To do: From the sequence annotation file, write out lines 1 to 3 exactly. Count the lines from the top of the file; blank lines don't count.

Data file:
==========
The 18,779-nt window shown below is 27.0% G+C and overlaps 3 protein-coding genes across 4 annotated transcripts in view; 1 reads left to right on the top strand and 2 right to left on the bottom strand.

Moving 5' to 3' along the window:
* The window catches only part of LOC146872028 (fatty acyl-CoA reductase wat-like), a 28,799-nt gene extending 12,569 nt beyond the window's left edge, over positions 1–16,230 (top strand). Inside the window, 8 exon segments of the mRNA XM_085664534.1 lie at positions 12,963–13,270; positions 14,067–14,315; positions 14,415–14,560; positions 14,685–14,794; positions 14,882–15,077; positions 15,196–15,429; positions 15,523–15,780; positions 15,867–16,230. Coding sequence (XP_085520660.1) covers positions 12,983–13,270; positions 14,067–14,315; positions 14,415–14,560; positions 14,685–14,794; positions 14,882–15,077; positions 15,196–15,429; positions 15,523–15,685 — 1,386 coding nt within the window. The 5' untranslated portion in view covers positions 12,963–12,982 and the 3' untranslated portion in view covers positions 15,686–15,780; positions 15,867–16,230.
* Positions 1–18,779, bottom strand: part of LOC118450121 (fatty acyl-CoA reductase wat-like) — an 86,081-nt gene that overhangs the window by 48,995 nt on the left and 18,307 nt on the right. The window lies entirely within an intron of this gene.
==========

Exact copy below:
The 18,779-nt window shown below is 27.0% G+C and overlaps 3 protein-coding genes across 4 annotated transcripts in view; 1 reads left to right on the top strand and 2 right to left on the bottom strand.

Moving 5' to 3' along the window:
* The window catches only part of LOC146872028 (fatty acyl-CoA reductase wat-like), a 28,799-nt gene extending 12,569 nt beyond the window's left edge, over positions 1–16,230 (top strand). Inside the window, 8 exon segments of the mRNA XM_085664534.1 lie at positions 12,963–13,270; positions 14,067–14,315; positions 14,415–14,560; positions 14,685–14,794; positions 14,882–15,077; positions 15,196–15,429; positions 15,523–15,780; positions 15,867–16,230. Coding sequence (XP_085520660.1) covers positions 12,983–13,270; positions 14,067–14,315; positions 14,415–14,560; positions 14,685–14,794; positions 14,882–15,077; positions 15,196–15,429; positions 15,523–15,685 — 1,386 coding nt within the window. The 5' untranslated portion in view covers positions 12,963–12,982 and the 3' untranslated portion in view covers positions 15,686–15,780; positions 15,867–16,230.